Femi Gbajabiamila, speaker of the house of representatives, says there will be swift resolution of the issue regarding payment of salaries of lecturers.
The speaker said this in a statement on Monday.
The development comes after members of the Academic Staff Union of Universities (ASUU) had tackled the federal government for not paying them full salaries.
ASUU had embarked on strike on February 14 to press home the demand for improved funding for universities, review of salaries for lecturers, among other issues.
Amid the back-and-forth over the union’s demands, the federal government had threatened not to pay the lecturers for the strike period, but a review of the decision was said to be under consideration.
On October 14, the union suspended its strike and directed members to resume work immediately.
However, the federal government had recently paid the lecturers “half” of one month pay.
“When the Academic Staff Union of Universities (ASUU) called off their industrial action three weeks ago, it meant that academic activities could resume in our nation’s public universities, and students could return to their academic pursuits after the prolonged interruption,” the statement by Gbajabiamila reads.
“Since then, the Executive and the House of Representatives have worked to address the issues that led to the strike.
“We are currently working on the 2023 Appropriations Bill, which includes the sum of one hundred and seventy billion naira (N170,000,000,000.00) to provide a level of increment in the welfare package of university lecturers.
“The Bill also includes additional three hundred billion naira (N300,000,000,000.00) in revitalisation funds to improve the infrastructure and operations of federal universities.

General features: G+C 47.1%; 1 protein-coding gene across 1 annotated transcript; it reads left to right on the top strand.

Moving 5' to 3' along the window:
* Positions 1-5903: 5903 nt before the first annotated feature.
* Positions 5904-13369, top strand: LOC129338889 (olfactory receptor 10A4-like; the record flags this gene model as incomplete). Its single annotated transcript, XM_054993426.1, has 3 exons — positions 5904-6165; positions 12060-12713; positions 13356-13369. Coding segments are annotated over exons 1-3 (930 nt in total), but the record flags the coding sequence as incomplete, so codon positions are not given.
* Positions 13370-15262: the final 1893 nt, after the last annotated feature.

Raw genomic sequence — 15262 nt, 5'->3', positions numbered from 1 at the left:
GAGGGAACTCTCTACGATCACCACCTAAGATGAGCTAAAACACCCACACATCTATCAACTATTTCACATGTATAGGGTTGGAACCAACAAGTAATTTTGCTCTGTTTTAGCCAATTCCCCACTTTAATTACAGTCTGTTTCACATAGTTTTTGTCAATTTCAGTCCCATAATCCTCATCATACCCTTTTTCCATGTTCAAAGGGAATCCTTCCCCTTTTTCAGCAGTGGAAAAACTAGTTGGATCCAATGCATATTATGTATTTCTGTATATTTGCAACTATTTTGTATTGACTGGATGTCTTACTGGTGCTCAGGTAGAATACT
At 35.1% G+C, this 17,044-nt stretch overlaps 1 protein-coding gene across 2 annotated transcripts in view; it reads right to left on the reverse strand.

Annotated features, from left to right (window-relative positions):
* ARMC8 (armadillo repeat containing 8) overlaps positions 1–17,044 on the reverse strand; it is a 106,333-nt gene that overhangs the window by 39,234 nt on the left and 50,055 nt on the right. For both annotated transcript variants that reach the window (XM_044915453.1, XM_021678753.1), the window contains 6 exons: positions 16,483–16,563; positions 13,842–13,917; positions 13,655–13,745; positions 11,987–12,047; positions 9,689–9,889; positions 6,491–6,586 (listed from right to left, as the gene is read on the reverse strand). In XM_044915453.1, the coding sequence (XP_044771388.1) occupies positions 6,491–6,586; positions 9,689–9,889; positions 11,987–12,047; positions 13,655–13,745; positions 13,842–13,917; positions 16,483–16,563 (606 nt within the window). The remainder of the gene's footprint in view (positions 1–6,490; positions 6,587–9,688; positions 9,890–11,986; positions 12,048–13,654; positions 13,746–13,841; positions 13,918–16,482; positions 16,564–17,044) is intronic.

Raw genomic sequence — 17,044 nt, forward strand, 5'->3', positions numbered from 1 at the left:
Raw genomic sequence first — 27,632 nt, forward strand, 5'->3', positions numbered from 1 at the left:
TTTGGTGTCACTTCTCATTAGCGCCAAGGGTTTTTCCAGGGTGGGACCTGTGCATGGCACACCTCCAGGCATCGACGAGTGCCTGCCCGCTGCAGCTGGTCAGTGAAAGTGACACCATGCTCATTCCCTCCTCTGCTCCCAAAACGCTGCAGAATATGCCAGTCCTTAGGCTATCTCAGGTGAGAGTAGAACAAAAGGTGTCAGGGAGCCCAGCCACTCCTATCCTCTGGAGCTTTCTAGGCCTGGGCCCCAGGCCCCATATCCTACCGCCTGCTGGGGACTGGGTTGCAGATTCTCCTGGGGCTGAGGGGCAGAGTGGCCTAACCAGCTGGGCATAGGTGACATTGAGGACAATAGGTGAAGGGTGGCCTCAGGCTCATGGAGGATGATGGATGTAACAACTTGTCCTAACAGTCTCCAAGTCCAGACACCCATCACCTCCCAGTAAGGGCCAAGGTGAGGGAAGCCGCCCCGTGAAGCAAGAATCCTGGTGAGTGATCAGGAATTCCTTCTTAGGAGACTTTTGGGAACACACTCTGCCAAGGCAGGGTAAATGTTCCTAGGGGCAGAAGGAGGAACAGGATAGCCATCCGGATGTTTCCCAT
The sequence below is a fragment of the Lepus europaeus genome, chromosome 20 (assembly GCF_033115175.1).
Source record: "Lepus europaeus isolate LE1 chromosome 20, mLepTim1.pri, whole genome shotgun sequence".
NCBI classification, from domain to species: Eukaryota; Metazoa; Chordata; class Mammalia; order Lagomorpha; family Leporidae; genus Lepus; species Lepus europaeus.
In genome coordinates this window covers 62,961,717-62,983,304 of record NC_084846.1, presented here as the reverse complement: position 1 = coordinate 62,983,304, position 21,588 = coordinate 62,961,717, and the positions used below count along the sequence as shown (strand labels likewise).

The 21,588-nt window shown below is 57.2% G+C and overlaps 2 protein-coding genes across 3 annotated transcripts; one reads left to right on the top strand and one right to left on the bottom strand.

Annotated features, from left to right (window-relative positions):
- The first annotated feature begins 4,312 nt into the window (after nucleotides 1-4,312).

“Furthermore, the House of Representatives has convened the Accountant General of the Federation (AGF), the Academic Staff
Union of Universities (ASUU) and other stakeholders to facilitate the Federal Republic of Nigeria adoption of elements of the University Transparency and Accountability Solution (UTAS) into the Integrated Payroll and Personnel Information System (IPPIS).
“The Executive position that it is not obligated to pay salaries to lecturers for the time spent on strike is premised on the law and the
government’s legitimate interest in preventing moral hazard and discouraging disruptive industrial actions.
“Nonetheless, interventions have been made to explore the possibility of partial payments to the lecturers. We look forward to a favourable consideration by His Excellency, President Muhammadu Buhari, GCFR who has manifested his desire to what is prudent and necessary to resolve all outstanding issues.”
Gbajabiamila also urged the union not to consider disrupting the academic calender of universites.
“Implementing meaningful change takes time, especially when appropriations and modifications to systems such as IPPIS are
required,” he said.
“Therefore, I urge all parties to be patient and grant each other the presumption of goodwill to the extent necessary to achieve our shared objectives.
“This is not a time for political brinkmanship. There is no more pressing objective than to preclude the possibility of further disruptions to the academic calendar of the universities.
“We must prevent this possibility by all means, as these disruptions risk the promise and potential of our nation’s youth.”
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